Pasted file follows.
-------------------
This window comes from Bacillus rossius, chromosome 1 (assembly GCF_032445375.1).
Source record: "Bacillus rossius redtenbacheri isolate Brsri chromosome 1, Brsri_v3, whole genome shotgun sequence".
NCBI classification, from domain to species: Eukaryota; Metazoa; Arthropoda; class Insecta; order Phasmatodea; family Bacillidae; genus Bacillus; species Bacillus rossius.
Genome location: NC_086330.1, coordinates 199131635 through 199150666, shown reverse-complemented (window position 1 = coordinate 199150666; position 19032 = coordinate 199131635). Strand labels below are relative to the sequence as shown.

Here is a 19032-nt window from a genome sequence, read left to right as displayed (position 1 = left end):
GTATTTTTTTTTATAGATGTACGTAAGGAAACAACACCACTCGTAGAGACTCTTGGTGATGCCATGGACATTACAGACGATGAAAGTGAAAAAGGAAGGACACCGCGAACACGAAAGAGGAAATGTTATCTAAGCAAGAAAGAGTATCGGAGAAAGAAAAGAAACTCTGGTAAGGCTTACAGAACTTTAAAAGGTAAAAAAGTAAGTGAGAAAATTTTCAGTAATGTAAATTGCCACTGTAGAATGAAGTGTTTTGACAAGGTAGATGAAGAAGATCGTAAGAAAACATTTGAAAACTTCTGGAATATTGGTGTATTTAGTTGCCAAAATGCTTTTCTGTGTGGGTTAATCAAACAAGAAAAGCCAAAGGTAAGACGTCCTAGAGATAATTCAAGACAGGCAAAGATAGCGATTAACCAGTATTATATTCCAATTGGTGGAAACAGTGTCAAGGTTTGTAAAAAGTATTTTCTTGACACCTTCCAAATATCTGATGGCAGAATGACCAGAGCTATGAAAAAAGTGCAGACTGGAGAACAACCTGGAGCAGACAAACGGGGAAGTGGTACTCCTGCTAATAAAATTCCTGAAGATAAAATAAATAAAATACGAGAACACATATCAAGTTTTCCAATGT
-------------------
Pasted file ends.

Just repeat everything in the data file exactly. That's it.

This window comes from Bacillus rossius, chromosome 1 (assembly GCF_032445375.1).
Source record: "Bacillus rossius redtenbacheri isolate Brsri chromosome 1, Brsri_v3, whole genome shotgun sequence".
NCBI classification, from domain to species: Eukaryota; Metazoa; Arthropoda; class Insecta; order Phasmatodea; family Bacillidae; genus Bacillus; species Bacillus rossius.
Genome location: NC_086330.1, coordinates 199131635 through 199150666, shown reverse-complemented (window position 1 = coordinate 199150666; position 19032 = coordinate 199131635). Strand labels below are relative to the sequence as shown.

Here is a 19032-nt window from a genome sequence, read left to right as displayed (position 1 = left end):
GTATTTTTTTTTATAGATGTACGTAAGGAAACAACACCACTCGTAGAGACTCTTGGTGATGCCATGGACATTACAGACGATGAAAGTGAAAAAGGAAGGACACCGCGAACACGAAAGAGGAAATGTTATCTAAGCAAGAAAGAGTATCGGAGAAAGAAAAGAAACTCTGGTAAGGCTTACAGAACTTTAAAAGGTAAAAAAGTAAGTGAGAAAATTTTCAGTAATGTAAATTGCCACTGTAGAATGAAGTGTTTTGACAAGGTAGATGAAGAAGATCGTAAGAAAACATTTGAAAACTTCTGGAATATTGGTGTATTTAGTTGCCAAAATGCTTTTCTGTGTGGGTTAATCAAACAAGAAAAGCCAAAGGTAAGACGTCCTAGAGATAATTCAAGACAGGCAAAGATAGCGATTAACCAGTATTATATTCCAATTGGTGGAAACAGTGTCAAGGTTTGTAAAAAGTATTTTCTTGACACCTTCCAAATATCTGATGGCAGAATGACCAGAGCTATGAAAAAAGTGCAGACTGGAGAACAACCTGGAGCAGACAAACGGGGAAGTGGTACTCCTGCTAATAAAATTCCTGAAGATAAAATAAATAAAATACGAGAACACATATCAAGTTTTCCAATGT